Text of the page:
The Endowment of “The Prosperous” plays a central role in American metropolitans. Increasingly, cities are being viewed as central places for economic growth due to certain structural dynamics associated with urban places—industry clustering, agglomeration, density of networks, urban scale, and the attraction of skilled labor. With the growth of the knowledge economy, these particular urban features will become more salient as growth will largely consist of technological innovation.
At the same time, other factors not captured by terms of economic growth are important. This includes for example, the level of personal savings, culturally significant businesses, and the involvement of business leaders in the community. Other aspects of this endowment assess the fiscal health of the city, the tax burden on residents and businesses, and the affordability and availability of housing stock.
To learn more about the Endowment of the Prosperous, download our research brief below.
The renovated Place de la République shows the power of the public square.
Cities are increasingly being eyed by tech companies for their social dynamism and ability to generate innovation. This will have tremendous consequences for the future of society.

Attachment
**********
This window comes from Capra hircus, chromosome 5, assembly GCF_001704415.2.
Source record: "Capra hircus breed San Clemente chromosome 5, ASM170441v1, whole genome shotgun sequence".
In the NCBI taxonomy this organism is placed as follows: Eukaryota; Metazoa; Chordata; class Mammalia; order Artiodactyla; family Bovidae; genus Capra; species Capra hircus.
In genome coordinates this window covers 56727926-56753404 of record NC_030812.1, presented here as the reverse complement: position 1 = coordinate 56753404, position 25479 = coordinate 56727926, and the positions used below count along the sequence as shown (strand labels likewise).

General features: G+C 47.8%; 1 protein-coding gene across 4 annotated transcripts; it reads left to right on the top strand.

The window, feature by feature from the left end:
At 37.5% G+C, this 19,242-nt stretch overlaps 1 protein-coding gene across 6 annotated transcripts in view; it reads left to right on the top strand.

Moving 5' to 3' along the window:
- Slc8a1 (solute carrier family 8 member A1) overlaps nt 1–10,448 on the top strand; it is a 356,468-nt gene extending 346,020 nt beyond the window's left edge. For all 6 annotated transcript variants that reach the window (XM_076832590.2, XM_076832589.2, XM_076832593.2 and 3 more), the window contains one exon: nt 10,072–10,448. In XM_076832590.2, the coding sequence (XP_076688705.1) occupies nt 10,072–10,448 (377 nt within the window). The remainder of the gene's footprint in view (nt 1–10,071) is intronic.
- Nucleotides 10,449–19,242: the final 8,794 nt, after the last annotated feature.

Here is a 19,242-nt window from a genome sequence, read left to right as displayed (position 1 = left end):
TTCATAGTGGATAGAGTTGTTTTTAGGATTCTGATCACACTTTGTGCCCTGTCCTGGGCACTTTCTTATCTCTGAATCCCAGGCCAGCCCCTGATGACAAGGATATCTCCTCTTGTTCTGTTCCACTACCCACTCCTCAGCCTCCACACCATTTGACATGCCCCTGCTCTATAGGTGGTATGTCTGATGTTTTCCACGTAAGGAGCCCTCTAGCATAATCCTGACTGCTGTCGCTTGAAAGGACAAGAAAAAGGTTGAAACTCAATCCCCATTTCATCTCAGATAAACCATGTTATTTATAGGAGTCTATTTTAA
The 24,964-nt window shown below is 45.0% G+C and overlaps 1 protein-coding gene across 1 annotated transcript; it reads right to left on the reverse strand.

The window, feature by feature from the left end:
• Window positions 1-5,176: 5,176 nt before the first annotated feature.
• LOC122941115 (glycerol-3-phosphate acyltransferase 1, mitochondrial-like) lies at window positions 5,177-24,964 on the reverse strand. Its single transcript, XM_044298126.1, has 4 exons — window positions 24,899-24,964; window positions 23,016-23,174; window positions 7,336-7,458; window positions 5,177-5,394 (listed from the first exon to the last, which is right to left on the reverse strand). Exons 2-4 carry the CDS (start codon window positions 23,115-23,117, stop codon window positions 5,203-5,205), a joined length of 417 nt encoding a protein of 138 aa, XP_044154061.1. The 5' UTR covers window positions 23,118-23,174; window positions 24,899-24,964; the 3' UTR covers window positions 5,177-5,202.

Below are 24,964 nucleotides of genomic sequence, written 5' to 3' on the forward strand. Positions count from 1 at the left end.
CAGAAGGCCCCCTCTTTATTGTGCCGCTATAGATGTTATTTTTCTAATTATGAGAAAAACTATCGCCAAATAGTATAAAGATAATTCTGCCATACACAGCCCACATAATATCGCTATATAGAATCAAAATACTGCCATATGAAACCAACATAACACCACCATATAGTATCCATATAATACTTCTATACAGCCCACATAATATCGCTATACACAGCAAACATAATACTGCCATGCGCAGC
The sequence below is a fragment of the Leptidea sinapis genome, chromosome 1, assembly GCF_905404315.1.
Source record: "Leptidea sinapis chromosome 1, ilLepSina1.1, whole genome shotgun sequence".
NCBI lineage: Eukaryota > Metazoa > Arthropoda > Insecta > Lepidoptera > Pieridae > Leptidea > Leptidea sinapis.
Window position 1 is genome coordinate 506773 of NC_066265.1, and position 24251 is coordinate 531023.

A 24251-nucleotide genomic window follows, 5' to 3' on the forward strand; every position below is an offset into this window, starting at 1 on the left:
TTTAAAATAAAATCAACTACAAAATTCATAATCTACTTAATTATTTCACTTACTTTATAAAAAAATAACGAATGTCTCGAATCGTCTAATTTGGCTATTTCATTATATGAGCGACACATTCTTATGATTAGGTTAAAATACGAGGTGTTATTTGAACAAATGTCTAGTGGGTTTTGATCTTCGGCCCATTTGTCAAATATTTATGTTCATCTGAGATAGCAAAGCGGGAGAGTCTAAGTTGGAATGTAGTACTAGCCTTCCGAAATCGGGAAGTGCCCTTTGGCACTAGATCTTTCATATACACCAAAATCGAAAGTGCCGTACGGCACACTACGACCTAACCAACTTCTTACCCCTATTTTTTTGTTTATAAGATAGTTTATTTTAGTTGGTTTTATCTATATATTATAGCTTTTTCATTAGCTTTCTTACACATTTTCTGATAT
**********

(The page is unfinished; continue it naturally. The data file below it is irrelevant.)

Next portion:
More than ever we need locally based solutions to transform our communities, and nowhere is this more clear or powerful than with our food.
Though one of the most productive agricultural regions in the world, the San Joaquin Valley is now one of the poorest and poorly educated places in the country. Why California’s flyover country’s best hope may be to invest in the education of its children.
Why did GDP become so popular and so widespread, and why are so many people critiquing it today?
In our last post, we highlighted some of the recent historical changes surrounding assessments. How do all these measurements help us understand what it means to thrive in today”s cities? Part II of III
Understanding the nature of thriving in cities requires tackling challenging questions about how to identify, conceptualize, measure, and assess urban life. This is Part I of three posts exploring such inquiries.